MDC Alliance principals have welcomed the idea of transforming the loose electoral coalition into a political party going forward in order to build a formidable opposition against President Emmerson Mnangagwa’s Zanu PF.
BY OBEY MANAYITI
Zimbabwe has had more than 100 political parties, but the majority have remained insignificant and without basic support to pose a threat to the ruling party, save for the mainstream
MDC-T then led by the late former premier, Morgan Tsvangirai.
This came after Nelson Chamisa’s MDC-T met in Harare on Wednesday and upheld the decision to morph into a party.
In separate interviews yesterday, leaders of the seven parties in the MDC Alliance indicated that they were willing to unite and have a single party.
MDC leader Welshman Ncube, who is also alliance spokesperson, said the issue was not about former MDC-T members re-joining the Chamisa-led party, but the integration of the whole alliance in the party.
“It is unfortunate that whoever prepared the statement after the MDC national council meeting misrepresented the whole issue.
It is not about former MDC members, it is about all alliance partners,” Ncube said.
“The correct sequence of events was that all the MDC Alliance principals met before the MDC council meeting and unanimously agreed to integrate.
All the seven political parties committed themselves to integrate.
“The MDC council meeting was simply considering the position of the principals of the MDC Alliance.”
The MDC Alliance, which comprises MDC-T, People’s Democratic Party (PDP), Zimbabwe People First (ZimPF), Multiracial Christian Democrats (MCD), MDC, Zanu Ndonga and Transform Zimbabwe (TZ), was launched August 5, 2017 for purposes of the just-ended harmonised election.
Tendai Biti’s PDP said it was ready to the part of the arrangement.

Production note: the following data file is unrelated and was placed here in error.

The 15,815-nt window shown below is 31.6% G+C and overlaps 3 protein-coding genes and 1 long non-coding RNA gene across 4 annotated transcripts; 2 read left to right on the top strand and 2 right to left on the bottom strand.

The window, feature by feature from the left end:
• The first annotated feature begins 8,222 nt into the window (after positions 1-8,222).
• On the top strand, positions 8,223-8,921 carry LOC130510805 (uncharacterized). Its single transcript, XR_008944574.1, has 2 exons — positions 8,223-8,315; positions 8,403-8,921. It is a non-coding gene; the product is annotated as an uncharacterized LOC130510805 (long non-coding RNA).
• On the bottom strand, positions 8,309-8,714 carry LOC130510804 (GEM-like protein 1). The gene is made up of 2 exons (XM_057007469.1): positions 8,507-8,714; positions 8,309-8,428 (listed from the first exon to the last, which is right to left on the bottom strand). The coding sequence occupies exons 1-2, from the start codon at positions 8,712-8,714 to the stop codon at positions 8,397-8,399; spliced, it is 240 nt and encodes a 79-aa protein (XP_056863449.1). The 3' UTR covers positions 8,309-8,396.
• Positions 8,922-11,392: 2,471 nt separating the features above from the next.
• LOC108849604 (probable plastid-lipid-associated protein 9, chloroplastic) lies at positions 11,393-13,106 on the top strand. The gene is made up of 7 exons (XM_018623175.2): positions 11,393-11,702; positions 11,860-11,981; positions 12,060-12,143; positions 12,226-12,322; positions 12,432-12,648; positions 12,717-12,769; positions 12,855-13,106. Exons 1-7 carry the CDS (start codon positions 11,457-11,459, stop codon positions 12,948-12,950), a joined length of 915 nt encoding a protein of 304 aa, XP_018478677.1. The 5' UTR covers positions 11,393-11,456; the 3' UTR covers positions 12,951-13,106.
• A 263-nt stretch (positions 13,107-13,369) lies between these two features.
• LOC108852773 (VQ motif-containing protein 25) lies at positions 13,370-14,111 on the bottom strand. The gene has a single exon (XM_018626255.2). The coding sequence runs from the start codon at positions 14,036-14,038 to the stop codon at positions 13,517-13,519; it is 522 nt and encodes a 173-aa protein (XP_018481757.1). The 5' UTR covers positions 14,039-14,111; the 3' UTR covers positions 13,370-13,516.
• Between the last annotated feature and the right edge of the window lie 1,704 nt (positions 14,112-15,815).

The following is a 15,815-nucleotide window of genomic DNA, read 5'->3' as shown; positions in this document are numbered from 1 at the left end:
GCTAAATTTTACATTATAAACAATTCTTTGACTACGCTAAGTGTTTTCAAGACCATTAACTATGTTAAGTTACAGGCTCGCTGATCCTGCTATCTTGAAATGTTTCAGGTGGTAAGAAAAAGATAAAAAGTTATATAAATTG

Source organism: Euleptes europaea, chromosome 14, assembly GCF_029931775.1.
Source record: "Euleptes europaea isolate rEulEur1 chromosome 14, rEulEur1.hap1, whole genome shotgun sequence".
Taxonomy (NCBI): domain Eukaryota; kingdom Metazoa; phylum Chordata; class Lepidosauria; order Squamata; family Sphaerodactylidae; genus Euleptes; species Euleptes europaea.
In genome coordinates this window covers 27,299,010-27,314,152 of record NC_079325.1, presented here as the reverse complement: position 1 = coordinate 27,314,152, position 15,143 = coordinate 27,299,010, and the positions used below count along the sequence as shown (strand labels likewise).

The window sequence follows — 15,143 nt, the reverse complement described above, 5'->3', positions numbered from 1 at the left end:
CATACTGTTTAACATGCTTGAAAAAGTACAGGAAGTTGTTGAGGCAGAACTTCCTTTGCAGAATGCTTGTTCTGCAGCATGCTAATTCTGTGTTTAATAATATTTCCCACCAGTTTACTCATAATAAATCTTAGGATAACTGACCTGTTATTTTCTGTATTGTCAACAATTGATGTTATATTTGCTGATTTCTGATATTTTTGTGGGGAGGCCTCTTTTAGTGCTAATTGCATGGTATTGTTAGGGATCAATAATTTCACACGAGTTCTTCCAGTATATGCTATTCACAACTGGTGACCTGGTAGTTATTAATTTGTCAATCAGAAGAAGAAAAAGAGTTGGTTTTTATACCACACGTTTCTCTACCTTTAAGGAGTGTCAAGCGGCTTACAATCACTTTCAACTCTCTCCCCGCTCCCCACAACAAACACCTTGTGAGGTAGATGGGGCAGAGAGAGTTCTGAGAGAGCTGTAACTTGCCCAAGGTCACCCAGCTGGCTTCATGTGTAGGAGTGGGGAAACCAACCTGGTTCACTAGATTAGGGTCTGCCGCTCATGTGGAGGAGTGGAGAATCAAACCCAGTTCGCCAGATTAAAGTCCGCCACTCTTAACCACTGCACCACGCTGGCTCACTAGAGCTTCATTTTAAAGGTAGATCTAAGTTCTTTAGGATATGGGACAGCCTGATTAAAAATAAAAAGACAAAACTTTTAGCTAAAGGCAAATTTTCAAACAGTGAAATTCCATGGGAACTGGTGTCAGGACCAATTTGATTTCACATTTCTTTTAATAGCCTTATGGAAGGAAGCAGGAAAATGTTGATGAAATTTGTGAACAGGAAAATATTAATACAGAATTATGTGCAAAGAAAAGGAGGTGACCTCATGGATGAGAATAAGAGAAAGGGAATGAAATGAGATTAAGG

“We are in total agreement in word and deed,” spokesperson Jacob Mafume said.
“We are one unit with one leader since the election.
We have won a huge victory for the people, which we need to reclaim together.
We cannot pretend to be separate when we are one.”
TZ leader Jacob Ngarivhume said his executive would meet next week to deliberate on the issue.
“Our executive will decide.
We are meeting as an executive to map the way forward,” he said.
ZimPF leader Agrippa Mutambara said there were many advantages to unity and said even though he was in total agreement with it, he would refer the issue to his executive to decide.
“We worked together during the election period as an alliance and we stood together even though we lost the Constitutional Court challenge.
I think the alliance was something very good and it is my belief that we must solidify ourselves and explore and develop it further,” Mutambara said.
“We haven’t agreed as yet, but we are considering it and there are many advantages to that, but we still have to take it to the party.”
Zanu Ndonga leader Aaron Sakuinje said the alliance was formed to stay forever and he believed that making it a one grand party would best serve the purpose, while MCD special presidential adviser Sabastian Mubvumbi said they were in agreement and would like a technical team to be set up to guide the whole process up to congress.